Lydia said...

How lovely that the romance of Paris has been with you for your entire life, and continues into your future.

Mimi said...

I guess it was like a Mecca, Lydia. My father was often the one who fueled those dreams with his stories. Since he'd only spent a day in Paris in his life, I would imagine they call came from books.

But what a gift for me.

fiona said...

I wonder if you will ever solve the mystery surrounding the book of postcards.

Annie and her mother would have been with you in spirit walking the streets of today's Paris.

I enjoyed reading about your childhood Sunday lunches and the family routine. It reminded me of Sundays at my grandparents place, though I used to go through boxes of buttons and nick nacks in the afternoons.

Fiona.

Mimi said...

Anie had a button box, too, Fiona, but that was kept on a shelf in her closet.

I loved to rifle through it.

Jann said...

Ah, Mimi!I enjoy reading yor family stories,immensely~ was so wonderful to learn more about your grandmother. Did I ever tell you it was my grandmother who took me to Paris for the first time?She had not been before,she was from Holland.It was a place she talked about so often and mentioned that she would like to take me. She did, when I was thirteen.It was magical for us both, as it still remains that way for me today. Your grandmother must have felt that same magical emotion to draw her to dream of Paris~longing to have some part of Paris in her heart~I took my daughter when she turned thirteen...she continues her adventures there whenever time allows her....it is all so strange~

Mimi said...

I would love to take my niece, Molly - what a great idea. Right now, she is very much into horses, though, and her upcoming trip to Disneyworld.

Toni said...

Mimi - I absolutely ADORE this post! Even before you mentioned the smell, I could smell it. I have seen those photos of those women and men, held those postcards, seen the same memorabilia in my own home. My mom grew up traveling back and forth between New York and Paris as a child. It was a part of her blood and bones. Thanks for bringing it all back to life for me!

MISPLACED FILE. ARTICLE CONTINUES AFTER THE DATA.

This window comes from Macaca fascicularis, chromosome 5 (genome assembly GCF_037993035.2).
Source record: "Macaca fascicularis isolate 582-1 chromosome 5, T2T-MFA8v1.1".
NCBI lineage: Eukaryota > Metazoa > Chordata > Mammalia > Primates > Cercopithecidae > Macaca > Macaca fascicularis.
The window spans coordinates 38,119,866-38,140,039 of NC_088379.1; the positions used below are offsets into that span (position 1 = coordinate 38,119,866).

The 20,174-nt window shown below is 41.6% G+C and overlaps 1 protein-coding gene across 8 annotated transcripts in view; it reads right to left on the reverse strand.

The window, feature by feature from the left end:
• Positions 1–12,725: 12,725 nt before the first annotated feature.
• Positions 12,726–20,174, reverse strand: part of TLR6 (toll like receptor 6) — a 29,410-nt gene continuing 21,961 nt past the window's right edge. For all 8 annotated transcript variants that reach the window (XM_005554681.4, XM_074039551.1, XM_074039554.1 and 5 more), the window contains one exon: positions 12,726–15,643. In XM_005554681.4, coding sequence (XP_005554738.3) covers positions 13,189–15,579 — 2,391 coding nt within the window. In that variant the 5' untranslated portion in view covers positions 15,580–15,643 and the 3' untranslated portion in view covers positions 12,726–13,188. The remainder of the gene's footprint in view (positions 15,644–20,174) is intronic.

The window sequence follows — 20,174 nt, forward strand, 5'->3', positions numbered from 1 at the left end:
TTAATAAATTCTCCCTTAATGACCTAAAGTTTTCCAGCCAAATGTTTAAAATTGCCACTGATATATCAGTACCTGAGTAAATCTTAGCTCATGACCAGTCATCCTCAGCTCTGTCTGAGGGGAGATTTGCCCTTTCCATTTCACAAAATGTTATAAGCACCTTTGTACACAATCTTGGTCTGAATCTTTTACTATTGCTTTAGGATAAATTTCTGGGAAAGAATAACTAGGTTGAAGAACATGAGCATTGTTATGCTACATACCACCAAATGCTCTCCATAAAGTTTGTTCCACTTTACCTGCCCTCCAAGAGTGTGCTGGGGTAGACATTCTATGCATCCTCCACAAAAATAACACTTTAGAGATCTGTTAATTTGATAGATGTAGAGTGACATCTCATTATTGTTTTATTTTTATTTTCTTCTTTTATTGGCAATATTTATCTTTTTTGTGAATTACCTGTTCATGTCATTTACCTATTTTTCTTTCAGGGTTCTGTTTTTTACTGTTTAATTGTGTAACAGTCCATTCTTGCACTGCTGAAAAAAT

MyKitchenInHalfCups said...

Isn't it amazing the world a child can find in such a small place. For me it was my aunt's attic - old clothes, hats and the family books, pictures and bibles! Sadly I don't think there was any Paris.

Mimi said...

Toni, your mother must have had a fascinating life!

Tanna, I think sometimes the things we discover influence us as much as the ideas...

Christine said...

A beautiful writing, as always Mimi. I can almost feel my fingers running through the papers and cards. What wonderful memories you have.

Mimi said...

Thank you. Christine. I really wish I could bring them all back - all those who went before - now that I understand it all so much better. Life, I mean.

Christine said...

I know just what you mean, Mimi. I think the best we can do when we begin to understand is to pass it on. And you're doing just that.

Mimi said...

Thanks, Christine. I just wish we could appreciate people when they are here to be appreciated. I mean, we do, but not enough, somehow...

Kristen said...

I just can't get enough of your memories and stories Mimi. You have such talent.

Mimi said...

What a nice thing to say, Kristen! I miss my grandmother after all these years...

Bruised Orange said...

Great story! Got me thinking about how I should somehow try to instill something like this into my young kids' lives...So maybe if I make it "forbidden" to look at something cool like this, all the more intriguing, right? I'm off to 'plant' something for them...